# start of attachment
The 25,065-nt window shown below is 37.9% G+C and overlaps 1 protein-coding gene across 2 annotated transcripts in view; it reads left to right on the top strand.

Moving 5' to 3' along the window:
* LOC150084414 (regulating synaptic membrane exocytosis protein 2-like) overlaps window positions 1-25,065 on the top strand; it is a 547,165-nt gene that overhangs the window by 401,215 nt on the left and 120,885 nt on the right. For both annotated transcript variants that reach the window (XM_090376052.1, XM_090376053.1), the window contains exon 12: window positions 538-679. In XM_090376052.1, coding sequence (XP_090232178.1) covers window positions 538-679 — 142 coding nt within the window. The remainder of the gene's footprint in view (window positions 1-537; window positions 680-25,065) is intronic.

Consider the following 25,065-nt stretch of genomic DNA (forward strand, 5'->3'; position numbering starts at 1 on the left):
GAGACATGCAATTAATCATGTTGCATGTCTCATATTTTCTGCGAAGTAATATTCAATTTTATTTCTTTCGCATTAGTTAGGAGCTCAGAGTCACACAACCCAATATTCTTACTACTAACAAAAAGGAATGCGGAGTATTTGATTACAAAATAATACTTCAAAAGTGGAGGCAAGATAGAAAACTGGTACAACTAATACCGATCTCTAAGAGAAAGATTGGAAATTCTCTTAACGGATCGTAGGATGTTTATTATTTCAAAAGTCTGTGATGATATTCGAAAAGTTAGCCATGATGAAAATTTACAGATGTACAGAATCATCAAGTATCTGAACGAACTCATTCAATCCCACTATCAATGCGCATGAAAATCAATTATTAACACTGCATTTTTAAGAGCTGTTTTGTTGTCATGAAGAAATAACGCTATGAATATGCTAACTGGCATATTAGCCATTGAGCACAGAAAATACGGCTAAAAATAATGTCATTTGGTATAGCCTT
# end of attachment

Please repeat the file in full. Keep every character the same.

The 25,065-nt window shown below is 37.9% G+C and overlaps 1 protein-coding gene across 2 annotated transcripts in view; it reads left to right on the top strand.

Moving 5' to 3' along the window:
* LOC150084414 (regulating synaptic membrane exocytosis protein 2-like) overlaps window positions 1-25,065 on the top strand; it is a 547,165-nt gene that overhangs the window by 401,215 nt on the left and 120,885 nt on the right. For both annotated transcript variants that reach the window (XM_090376052.1, XM_090376053.1), the window contains exon 12: window positions 538-679. In XM_090376052.1, coding sequence (XP_090232178.1) covers window positions 538-679 — 142 coding nt within the window. The remainder of the gene's footprint in view (window positions 1-537; window positions 680-25,065) is intronic.

Consider the following 25,065-nt stretch of genomic DNA (forward strand, 5'->3'; position numbering starts at 1 on the left):
GAGACATGCAATTAATCATGTTGCATGTCTCATATTTTCTGCGAAGTAATATTCAATTTTATTTCTTTCGCATTAGTTAGGAGCTCAGAGTCACACAACCCAATATTCTTACTACTAACAAAAAGGAATGCGGAGTATTTGATTACAAAATAATACTTCAAAAGTGGAGGCAAGATAGAAAACTGGTACAACTAATACCGATCTCTAAGAGAAAGATTGGAAATTCTCTTAACGGATCGTAGGATGTTTATTATTTCAAAAGTCTGTGATGATATTCGAAAAGTTAGCCATGATGAAAATTTACAGATGTACAGAATCATCAAGTATCTGAACGAACTCATTCAATCCCACTATCAATGCGCATGAAAATCAATTATTAACACTGCATTTTTAAGAGCTGTTTTGTTGTCATGAAGAAATAACGCTATGAATATGCTAACTGGCATATTAGCCATTGAGCACAGAAAATACGGCTAAAAATAATGTCATTTGGTATAGCCTT